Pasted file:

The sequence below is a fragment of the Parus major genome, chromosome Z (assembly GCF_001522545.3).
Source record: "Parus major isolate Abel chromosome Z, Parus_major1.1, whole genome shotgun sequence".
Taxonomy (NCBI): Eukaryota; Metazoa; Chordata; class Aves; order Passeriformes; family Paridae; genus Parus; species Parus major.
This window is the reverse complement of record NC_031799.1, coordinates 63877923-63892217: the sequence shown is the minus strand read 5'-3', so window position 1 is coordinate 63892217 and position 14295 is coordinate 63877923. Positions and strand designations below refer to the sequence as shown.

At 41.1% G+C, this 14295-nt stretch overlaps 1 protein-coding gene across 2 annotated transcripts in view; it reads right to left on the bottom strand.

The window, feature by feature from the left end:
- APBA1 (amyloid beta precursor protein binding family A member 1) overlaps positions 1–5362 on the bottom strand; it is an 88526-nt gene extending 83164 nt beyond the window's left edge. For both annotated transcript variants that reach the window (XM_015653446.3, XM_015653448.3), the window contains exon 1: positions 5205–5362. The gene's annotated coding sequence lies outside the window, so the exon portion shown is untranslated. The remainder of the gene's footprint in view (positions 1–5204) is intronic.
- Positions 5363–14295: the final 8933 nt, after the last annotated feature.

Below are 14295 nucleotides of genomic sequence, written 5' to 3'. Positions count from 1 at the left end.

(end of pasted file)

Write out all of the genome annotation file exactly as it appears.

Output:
The sequence below is a fragment of the Parus major genome, chromosome Z (assembly GCF_001522545.3).
Source record: "Parus major isolate Abel chromosome Z, Parus_major1.1, whole genome shotgun sequence".
Taxonomy (NCBI): Eukaryota; Metazoa; Chordata; class Aves; order Passeriformes; family Paridae; genus Parus; species Parus major.
This window is the reverse complement of record NC_031799.1, coordinates 63877923-63892217: the sequence shown is the minus strand read 5'-3', so window position 1 is coordinate 63892217 and position 14295 is coordinate 63877923. Positions and strand designations below refer to the sequence as shown.

At 41.1% G+C, this 14295-nt stretch overlaps 1 protein-coding gene across 2 annotated transcripts in view; it reads right to left on the bottom strand.

The window, feature by feature from the left end:
- APBA1 (amyloid beta precursor protein binding family A member 1) overlaps positions 1–5362 on the bottom strand; it is an 88526-nt gene extending 83164 nt beyond the window's left edge. For both annotated transcript variants that reach the window (XM_015653446.3, XM_015653448.3), the window contains exon 1: positions 5205–5362. The gene's annotated coding sequence lies outside the window, so the exon portion shown is untranslated. The remainder of the gene's footprint in view (positions 1–5204) is intronic.
- Positions 5363–14295: the final 8933 nt, after the last annotated feature.

Below are 14295 nucleotides of genomic sequence, written 5' to 3'. Positions count from 1 at the left end.